Of course it's time for a disclaimer. I have many clients who are very happy with the care they receive elsewhere in the wee hours of the night when my clinic is closed, dark and quiet, or those who are seeking a specialist to guide their pets care. In fact, while preparing for this blog I asked my clients what their experiences were. I received many emails from clients who had excellent experiences at all of the facilities we refer to. Many felt that the emergency and referral clinics were compassionate, flexible, and provided outstanding life saving care.

Unfortunately, I also have a few clients who live pay check to paycheck. For those with disposable income there are more options and more favorable outcomes. Everyone might think that I am crazy to care, or chase the smaller spare change when there are enough big spenders out there.. But I see too many pets with neglectful parents who are stuck between being able to and wanting to and I refuse to believe that there isn't a way to make a difference in the life and health of every single companion animal.

Finishing up a cruciate repair with a our amazing staff.
I believe that much of the root of the problem lies in differences in our perspectives. I own a small rural practice that has been in existence for 80 years. I am a part of a legacy that I intend on passing on to another person in a few decades. I know that my clinic serves families who came here with their grandparents pets. I hope to see the same children with their grandchildren. I have to build strong relationships based on trust. I live and I die by it. I am not a one time stop for a once in a lifetime tragedy, and I am invested in the care of my clients and patients. This concept of trust and building long term relationships is becoming more and more foreign and will cost more and more veterinary facilities. It is not the low cost vaccine clinics, spay/neuter clinics or online pharmacies that will be  the undoing of you, it the your inability to be a part of your clients family.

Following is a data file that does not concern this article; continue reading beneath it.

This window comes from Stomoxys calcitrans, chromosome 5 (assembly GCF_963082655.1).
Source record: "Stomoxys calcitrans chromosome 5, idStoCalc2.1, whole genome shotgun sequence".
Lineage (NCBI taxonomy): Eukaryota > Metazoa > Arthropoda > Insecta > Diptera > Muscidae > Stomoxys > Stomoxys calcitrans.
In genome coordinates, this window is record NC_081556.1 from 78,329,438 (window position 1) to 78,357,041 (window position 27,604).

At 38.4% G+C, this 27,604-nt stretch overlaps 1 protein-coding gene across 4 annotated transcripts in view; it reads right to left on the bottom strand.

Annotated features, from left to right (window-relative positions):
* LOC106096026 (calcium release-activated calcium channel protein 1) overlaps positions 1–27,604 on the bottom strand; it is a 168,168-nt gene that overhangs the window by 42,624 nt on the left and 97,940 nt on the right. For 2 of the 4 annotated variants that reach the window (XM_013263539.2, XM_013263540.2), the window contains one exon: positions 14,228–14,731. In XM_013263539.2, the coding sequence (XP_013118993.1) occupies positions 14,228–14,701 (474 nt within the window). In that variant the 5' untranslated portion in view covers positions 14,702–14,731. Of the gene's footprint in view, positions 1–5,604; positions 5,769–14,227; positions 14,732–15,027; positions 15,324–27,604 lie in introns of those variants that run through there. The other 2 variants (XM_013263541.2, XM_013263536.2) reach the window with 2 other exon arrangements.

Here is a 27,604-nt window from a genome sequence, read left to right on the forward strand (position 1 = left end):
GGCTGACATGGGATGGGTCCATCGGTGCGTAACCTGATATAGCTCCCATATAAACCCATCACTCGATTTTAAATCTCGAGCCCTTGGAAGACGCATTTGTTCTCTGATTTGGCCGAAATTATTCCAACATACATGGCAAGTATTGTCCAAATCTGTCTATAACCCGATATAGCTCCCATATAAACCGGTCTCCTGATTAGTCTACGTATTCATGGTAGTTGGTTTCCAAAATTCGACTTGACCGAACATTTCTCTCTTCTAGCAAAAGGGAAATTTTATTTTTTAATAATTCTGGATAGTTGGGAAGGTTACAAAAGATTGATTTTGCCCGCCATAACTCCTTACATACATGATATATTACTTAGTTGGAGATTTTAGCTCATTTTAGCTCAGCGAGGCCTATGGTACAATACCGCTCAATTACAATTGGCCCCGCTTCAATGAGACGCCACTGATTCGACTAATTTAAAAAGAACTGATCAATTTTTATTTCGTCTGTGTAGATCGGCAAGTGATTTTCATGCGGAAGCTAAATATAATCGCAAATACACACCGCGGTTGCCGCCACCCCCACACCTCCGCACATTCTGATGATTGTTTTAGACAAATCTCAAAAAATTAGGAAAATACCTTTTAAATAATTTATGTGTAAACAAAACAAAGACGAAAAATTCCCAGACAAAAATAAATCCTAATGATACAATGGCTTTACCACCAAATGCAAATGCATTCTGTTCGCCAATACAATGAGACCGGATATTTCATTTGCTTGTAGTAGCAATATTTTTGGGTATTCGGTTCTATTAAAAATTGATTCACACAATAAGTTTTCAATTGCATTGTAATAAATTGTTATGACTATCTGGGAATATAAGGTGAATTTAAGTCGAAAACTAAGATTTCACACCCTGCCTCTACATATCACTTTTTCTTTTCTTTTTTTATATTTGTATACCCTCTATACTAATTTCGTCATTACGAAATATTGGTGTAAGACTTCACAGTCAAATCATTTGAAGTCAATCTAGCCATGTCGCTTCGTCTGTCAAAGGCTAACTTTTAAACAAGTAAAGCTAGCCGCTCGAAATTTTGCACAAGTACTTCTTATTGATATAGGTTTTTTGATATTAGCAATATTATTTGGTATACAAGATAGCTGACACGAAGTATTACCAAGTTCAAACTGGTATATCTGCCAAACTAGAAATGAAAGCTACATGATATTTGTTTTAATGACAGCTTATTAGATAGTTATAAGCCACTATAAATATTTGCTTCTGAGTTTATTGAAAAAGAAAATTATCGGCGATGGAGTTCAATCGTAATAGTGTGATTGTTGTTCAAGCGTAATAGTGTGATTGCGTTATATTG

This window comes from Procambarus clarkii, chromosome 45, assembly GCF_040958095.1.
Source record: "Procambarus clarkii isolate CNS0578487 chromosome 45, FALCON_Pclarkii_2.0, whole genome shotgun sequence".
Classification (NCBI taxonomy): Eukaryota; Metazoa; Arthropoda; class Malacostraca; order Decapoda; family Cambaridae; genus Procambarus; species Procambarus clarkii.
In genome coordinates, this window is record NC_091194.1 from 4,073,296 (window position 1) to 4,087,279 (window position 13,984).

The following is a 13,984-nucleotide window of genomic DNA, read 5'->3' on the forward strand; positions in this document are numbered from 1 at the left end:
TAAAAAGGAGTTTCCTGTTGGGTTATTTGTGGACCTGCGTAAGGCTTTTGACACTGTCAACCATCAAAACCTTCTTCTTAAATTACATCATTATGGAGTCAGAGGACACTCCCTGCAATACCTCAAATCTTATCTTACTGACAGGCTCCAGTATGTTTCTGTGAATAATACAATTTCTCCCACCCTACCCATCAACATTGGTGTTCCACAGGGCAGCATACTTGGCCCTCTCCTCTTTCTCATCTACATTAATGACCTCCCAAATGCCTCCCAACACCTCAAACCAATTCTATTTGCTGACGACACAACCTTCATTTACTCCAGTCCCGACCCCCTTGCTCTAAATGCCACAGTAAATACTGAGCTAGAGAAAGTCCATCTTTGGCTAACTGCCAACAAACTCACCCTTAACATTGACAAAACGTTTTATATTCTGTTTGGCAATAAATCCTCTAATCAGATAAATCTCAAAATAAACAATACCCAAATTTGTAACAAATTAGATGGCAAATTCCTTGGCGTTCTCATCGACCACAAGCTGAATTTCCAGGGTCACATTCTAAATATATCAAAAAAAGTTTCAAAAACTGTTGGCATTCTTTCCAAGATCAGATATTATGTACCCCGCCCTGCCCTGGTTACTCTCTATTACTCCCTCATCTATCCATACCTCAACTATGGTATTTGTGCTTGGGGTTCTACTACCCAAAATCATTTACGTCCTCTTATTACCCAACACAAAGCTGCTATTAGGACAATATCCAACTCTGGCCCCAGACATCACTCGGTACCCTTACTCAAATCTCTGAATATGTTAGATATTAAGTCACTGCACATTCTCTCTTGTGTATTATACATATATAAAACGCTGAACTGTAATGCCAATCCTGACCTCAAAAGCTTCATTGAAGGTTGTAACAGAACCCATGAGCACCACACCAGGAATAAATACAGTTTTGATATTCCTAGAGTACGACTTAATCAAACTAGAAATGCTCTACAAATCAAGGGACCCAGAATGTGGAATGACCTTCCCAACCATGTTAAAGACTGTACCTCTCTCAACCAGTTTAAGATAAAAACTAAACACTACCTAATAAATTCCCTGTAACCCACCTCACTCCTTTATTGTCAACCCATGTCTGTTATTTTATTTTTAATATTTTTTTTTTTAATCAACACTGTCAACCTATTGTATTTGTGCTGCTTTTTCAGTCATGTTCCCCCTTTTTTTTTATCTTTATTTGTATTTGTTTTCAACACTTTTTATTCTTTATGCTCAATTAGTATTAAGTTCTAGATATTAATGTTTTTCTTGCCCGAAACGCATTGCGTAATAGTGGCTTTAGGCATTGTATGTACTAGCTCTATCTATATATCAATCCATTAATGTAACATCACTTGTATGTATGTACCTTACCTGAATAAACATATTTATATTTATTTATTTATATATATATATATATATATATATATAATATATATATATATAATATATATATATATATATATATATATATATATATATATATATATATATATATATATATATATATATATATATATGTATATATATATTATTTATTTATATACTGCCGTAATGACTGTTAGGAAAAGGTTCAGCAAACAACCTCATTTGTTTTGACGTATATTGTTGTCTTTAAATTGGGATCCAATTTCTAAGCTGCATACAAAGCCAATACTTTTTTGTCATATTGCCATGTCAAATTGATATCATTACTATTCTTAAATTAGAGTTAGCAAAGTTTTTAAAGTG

I believe that all of us who love pets as family members need more options. I also believe that veterinarians are generous, compassionate, and genuine.

Here is the key; Figure out a way to disrupt the current system to provide better oversight and assistance for  the people and pets that my clinic serves AND use that system to build global assistance. You see, I might truly be crazy, but I still care even after I turn on the closed sign. And, I care even if you live a continent away and think no one else does.

Stay tuned.. I have a plan....

So, I want to hear about your experiences. Your concerns, and where you think we need to be paying more attention so that we can help you take better care of your pet 24/7/365.

* There have been some studies done, most notably by Bayer, focused primarily on cats, but, I believe a HUGE portion of the cat population remains unclaimed, unseen, and certainly uncared for. Homed cats and dogs are not the only small animal companions that matter or deserve care.

I can be reached here, at the clinic, Jarrettsville Vet, on Twitter @FreePetAdvice, and anytime for any pet question, or pet health care epiphany at